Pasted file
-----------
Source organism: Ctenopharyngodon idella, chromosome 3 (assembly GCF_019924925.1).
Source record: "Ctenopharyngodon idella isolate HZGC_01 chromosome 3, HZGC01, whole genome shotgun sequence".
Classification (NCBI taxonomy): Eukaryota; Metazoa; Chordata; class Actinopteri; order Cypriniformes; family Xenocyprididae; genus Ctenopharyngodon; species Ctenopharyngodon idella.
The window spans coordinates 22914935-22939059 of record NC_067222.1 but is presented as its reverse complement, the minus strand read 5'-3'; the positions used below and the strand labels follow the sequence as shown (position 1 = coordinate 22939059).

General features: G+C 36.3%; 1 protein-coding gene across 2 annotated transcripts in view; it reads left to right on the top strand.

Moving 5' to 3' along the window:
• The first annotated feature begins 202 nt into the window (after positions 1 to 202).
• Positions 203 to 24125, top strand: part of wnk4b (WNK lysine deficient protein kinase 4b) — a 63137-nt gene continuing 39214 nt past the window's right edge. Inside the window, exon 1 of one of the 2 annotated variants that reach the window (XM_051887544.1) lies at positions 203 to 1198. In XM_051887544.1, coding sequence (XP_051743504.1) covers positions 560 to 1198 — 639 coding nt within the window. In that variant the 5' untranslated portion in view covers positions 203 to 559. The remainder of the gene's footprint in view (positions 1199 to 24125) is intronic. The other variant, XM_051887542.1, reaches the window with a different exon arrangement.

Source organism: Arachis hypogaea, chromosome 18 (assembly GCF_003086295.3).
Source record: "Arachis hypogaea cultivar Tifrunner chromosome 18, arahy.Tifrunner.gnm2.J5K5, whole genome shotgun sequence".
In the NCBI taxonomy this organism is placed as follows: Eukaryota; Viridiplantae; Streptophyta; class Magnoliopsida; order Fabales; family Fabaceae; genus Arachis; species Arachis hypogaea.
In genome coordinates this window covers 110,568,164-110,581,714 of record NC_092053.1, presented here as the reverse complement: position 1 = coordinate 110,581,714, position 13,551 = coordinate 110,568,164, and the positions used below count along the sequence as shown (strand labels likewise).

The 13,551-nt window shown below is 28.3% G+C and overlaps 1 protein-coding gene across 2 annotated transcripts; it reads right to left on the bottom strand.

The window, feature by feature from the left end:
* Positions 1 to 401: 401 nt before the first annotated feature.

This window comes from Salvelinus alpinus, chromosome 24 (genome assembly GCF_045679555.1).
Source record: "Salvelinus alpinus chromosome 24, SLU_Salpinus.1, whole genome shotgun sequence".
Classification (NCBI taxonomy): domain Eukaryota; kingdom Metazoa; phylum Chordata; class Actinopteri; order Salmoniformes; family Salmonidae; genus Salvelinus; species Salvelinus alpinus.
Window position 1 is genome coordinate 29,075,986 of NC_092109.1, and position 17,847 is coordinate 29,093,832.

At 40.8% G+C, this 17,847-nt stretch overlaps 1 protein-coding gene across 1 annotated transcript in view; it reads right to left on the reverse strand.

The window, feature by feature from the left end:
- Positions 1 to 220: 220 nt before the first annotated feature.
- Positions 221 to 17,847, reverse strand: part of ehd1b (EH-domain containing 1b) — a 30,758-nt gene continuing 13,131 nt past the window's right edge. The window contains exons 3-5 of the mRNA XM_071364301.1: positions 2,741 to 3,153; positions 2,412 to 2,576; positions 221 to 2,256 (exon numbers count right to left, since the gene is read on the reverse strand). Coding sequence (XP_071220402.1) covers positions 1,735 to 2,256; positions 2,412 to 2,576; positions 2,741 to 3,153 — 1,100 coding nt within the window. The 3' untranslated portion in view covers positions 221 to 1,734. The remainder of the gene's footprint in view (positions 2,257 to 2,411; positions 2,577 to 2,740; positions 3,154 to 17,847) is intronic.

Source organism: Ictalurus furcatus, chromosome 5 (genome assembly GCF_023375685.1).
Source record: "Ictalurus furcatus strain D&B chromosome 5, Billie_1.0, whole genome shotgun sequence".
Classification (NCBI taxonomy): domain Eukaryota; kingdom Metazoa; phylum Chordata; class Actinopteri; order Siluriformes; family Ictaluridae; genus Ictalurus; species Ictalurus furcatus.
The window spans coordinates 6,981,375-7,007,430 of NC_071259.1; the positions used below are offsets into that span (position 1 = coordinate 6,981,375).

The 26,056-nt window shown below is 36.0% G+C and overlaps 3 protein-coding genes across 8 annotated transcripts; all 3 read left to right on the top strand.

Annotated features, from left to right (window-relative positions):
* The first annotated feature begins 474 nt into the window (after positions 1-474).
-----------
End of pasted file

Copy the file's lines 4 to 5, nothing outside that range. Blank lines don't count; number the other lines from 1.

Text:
The window spans coordinates 22914935-22939059 of record NC_067222.1 but is presented as its reverse complement, the minus strand read 5'-3'; the positions used below and the strand labels follow the sequence as shown (position 1 = coordinate 22939059).

General features: G+C 36.3%; 1 protein-coding gene across 2 annotated transcripts in view; it reads left to right on the top strand.